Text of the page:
Defending Our Beliefs

A friend shared a charming video of young children arguing about the weather, whether it’s sprinkling or raining. Although the content of the argument seems rather inconsequential, the dynamic of the argument is so very common: defending our beliefs.

Join us as we explore how we can all get caught in this and how it can affect our food choices.

Like the children, when we defend our beliefs, we lose sight of how we each live in a different experience, a different reality of what is actually occurring. Like for the children, it was the same amount of precipitation falling from the sky, but each had a different interpretation of it and what it meant to them personally.

That can turn into mental agitation. And to release the tension we often reach for food.

As we all know, it’s a short term fix that may feel good in the moment, but over time becomes a habit and adds weight or other conditions unnecessarily to our lives.

What would happen, do you think, if when you noticed you were being defensive you took a time out? What happens when our mind settles down out of the turbulence of needing someone to see things our way in order for us to feel okay?

Like a snow globe, when we set it down, the snow settles by its own nature and we can again see what’s at the center of the globe, that cute little deer or whatever.

When we step back and let go of our firm grip on our position, our mind naturally settles down out of the thought storm we’re in and we can again see what’s at our core, Love.

What if Love is already within us? What if it’s what we really are, and is what connects us with everyone and everything?

In love there is no separation, and it’s in this love that there is a haven of complete and immense safety and comfort. 

When we argue with someone, what is it really that we’re looking for? Is it that they see our point of view, that we win the argument? Or is it the desire to experience closeness, love and connection with them?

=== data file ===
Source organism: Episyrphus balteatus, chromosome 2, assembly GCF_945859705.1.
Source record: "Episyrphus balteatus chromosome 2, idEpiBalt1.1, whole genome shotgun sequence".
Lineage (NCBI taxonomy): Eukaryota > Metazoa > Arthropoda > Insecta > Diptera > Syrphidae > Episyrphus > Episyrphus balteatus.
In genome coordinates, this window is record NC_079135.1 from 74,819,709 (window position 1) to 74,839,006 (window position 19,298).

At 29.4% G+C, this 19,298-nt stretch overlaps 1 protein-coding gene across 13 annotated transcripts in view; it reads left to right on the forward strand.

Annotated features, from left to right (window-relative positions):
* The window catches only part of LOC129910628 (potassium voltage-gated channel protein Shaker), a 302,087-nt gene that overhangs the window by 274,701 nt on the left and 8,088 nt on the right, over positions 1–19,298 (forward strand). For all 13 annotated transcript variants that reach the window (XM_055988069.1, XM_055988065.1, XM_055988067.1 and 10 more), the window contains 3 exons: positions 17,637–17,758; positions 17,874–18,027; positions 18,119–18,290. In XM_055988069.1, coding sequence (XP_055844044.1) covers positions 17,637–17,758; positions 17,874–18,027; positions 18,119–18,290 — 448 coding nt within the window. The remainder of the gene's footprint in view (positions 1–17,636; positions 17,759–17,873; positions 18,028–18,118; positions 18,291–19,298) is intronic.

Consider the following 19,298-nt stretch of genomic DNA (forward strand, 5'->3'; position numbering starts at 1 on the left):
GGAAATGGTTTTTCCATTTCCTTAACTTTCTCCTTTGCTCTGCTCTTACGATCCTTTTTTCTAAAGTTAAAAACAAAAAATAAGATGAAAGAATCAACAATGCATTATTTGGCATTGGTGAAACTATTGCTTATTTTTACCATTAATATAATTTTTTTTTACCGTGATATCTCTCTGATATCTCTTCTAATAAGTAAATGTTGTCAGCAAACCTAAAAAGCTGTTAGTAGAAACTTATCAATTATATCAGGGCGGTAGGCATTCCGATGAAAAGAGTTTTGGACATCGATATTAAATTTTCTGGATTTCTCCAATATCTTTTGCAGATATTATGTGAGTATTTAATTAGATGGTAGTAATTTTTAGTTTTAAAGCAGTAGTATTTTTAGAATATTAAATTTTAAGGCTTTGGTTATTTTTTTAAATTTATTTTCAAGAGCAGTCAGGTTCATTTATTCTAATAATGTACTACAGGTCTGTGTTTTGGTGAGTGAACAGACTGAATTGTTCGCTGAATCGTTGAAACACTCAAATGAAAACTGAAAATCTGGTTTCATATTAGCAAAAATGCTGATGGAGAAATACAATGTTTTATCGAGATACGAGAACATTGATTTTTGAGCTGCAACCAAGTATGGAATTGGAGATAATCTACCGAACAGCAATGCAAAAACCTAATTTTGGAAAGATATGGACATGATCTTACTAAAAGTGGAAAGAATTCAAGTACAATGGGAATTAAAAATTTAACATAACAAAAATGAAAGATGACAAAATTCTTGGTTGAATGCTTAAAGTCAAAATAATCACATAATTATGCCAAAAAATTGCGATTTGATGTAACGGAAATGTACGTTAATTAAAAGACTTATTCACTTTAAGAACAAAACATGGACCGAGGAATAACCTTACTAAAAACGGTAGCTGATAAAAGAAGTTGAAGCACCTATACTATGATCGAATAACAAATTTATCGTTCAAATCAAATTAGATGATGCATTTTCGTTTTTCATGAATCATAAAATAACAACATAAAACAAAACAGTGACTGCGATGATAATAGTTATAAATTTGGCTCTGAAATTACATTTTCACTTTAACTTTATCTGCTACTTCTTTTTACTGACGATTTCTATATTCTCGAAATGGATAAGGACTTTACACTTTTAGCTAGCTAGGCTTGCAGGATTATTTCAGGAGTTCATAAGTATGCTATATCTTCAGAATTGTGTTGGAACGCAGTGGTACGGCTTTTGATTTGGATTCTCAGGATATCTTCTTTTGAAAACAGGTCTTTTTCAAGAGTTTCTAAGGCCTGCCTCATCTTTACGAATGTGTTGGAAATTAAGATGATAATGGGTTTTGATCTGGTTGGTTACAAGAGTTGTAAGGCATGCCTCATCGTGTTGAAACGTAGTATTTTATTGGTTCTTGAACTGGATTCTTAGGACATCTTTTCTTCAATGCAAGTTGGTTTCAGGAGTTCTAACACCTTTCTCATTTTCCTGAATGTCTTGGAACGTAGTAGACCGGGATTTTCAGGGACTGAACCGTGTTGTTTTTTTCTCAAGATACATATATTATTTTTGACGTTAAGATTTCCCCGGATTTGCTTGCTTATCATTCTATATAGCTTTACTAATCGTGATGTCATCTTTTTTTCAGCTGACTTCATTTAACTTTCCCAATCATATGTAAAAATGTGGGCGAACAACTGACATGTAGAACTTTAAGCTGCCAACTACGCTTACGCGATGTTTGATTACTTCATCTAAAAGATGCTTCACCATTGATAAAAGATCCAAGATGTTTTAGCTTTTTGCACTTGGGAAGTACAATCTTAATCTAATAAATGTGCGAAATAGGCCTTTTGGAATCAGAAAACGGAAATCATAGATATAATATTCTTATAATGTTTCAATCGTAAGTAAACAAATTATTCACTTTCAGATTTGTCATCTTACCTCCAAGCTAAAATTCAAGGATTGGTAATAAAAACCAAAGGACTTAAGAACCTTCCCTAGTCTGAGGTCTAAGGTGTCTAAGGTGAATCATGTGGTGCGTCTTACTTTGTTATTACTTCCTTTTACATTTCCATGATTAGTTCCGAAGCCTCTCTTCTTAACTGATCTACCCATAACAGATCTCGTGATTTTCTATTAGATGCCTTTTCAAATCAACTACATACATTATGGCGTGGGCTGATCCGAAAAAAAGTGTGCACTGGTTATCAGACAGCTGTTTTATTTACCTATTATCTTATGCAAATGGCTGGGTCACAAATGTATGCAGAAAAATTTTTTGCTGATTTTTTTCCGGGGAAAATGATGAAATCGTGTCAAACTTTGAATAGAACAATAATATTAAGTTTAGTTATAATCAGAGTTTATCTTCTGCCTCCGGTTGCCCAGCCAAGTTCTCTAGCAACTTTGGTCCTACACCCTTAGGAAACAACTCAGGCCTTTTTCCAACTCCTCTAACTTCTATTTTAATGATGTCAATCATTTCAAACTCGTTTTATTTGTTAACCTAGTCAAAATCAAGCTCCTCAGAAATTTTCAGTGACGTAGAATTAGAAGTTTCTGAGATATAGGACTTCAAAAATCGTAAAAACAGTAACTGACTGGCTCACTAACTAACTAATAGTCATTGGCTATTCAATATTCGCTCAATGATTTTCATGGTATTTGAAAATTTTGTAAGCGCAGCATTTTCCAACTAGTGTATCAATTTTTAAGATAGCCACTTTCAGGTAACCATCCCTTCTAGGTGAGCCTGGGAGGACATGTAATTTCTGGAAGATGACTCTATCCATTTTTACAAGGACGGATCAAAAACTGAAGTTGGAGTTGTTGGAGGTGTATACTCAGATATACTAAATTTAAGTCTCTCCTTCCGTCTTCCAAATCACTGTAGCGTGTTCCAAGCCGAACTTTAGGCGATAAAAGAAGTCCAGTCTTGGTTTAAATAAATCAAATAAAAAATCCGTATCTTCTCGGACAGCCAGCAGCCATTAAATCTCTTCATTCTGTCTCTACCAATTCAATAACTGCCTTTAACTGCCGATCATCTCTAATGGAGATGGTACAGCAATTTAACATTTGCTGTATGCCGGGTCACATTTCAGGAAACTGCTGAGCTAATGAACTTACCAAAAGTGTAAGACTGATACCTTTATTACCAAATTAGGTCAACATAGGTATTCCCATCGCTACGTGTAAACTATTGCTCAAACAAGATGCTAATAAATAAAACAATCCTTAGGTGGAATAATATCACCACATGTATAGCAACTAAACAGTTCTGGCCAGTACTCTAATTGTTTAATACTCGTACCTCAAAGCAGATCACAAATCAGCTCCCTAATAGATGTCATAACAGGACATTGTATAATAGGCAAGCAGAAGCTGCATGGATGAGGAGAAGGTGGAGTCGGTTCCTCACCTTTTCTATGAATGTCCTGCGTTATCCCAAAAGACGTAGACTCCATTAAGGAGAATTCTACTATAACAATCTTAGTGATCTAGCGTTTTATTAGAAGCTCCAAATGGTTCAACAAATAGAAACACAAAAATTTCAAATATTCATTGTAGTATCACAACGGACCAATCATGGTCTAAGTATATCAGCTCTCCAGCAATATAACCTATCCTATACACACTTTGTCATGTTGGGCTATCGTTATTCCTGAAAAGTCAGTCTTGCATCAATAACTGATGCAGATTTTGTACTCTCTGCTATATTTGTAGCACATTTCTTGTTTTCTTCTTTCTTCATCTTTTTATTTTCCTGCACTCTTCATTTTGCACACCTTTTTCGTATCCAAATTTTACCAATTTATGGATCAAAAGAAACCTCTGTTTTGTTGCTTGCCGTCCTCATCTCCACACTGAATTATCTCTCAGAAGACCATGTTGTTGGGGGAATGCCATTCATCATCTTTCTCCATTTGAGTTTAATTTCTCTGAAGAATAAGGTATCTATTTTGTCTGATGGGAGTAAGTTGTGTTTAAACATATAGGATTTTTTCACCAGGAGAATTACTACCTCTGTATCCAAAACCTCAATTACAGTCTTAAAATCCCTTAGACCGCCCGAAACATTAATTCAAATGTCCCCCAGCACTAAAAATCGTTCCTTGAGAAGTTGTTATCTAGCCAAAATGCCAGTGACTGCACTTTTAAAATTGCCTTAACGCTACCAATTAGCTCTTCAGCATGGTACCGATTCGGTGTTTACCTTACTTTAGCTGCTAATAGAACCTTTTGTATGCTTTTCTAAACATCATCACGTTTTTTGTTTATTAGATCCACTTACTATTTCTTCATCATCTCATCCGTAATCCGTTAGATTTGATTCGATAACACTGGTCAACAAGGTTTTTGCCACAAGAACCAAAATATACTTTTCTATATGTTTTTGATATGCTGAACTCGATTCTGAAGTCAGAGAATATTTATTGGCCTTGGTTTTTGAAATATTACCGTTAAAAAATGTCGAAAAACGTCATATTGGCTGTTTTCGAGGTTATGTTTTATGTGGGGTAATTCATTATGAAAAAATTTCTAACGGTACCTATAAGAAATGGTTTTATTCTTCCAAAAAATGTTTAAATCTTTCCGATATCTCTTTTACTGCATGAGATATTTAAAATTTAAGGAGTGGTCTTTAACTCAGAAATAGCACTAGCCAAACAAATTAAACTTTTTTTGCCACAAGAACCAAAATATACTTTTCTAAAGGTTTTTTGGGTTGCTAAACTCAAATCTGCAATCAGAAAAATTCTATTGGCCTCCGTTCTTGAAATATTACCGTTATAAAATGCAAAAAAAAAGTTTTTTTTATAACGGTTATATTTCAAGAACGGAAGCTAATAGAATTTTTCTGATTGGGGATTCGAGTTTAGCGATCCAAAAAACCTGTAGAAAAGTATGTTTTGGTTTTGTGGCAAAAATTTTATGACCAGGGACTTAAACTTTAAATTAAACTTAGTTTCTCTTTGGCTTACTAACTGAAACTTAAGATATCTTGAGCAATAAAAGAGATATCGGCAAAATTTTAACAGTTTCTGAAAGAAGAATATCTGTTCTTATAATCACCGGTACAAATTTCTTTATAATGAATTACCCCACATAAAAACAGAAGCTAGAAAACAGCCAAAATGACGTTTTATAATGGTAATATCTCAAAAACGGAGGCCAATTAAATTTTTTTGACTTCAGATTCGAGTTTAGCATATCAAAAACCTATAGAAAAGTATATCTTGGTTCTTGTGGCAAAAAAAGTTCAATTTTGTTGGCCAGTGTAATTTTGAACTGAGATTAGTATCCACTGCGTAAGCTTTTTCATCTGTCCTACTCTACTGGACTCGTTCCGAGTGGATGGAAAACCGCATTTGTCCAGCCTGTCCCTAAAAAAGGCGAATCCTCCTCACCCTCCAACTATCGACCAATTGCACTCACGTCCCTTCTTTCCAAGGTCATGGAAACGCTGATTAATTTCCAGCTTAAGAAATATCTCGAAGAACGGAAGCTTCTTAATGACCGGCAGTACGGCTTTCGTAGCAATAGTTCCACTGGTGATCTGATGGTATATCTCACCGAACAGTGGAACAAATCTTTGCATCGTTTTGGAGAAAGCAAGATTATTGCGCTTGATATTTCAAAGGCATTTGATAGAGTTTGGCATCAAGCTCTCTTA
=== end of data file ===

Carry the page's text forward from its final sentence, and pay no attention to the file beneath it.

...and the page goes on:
Although it is very counter-intuitive, Bill and I are finding that when we see ourselves defending our beliefs, the best thing to do is to take a time out. With that, our minds settle and come back to more of our true nature, the Love that we are. From there, solutions that move us forward without compromise become apparent.

Try it and let us know what you find.

The recipe is an amazing dairy free Mac n Cheese. It’s made from potato, carrots, cashews and spices. Truly delicious. We don’t encourage pasta often because it’s a processed food. And occasionally it’s great fun to have.

To Your Amazing Health,
Connie and Bill

Mac n Cheese (Serves 3 to 4)

Dairy Free Mac n Cheese

1/4 cup raw cashews
1 1/4 cups peeled and diced yellow or red potatoes
1/2 cup peeled and diced carrots
4 tablespoons nutritional yeast
2 tablespoons avocado oil
5 tablespoons water
Juice of 1/2 lemon
3/4 teaspoon fine sea salt
1 medium garlic clove, peeled
3/4 teaspoon apple cider or brown rice vinegar
1/2 teaspoon red pepper flakes
12 oz. package of brown rice elbow macaroni

Bring 1 cup of water to a boil in a small pan and turn off the heat. Add the cashews to the water and soak for 30 minutes. Drain

Add potatoes and carrots to a small pot with 1 cup water. Bring to a boil, reduce heat, and simmer for 10 to 15 minutes until fork tender. Drain.

Add all ingredients above to a high-speed blender and blend until smooth, the texture of a melted cheese. If the mixture is too thick, add a tablespoon of water at a time to bring it to the consistency you like.

Sample the sauce and adjust seasonings as desired.

Prepare the macaroni as per package instructions. Drain macaroni and pour cheese sauce over it, stirring well to coat all the pasta.

Add cooked kale or sliced Brussels sprouts to dish to balance it with health giving greens.

The sauce keeps for up to a week refrigerated in an airtight container.

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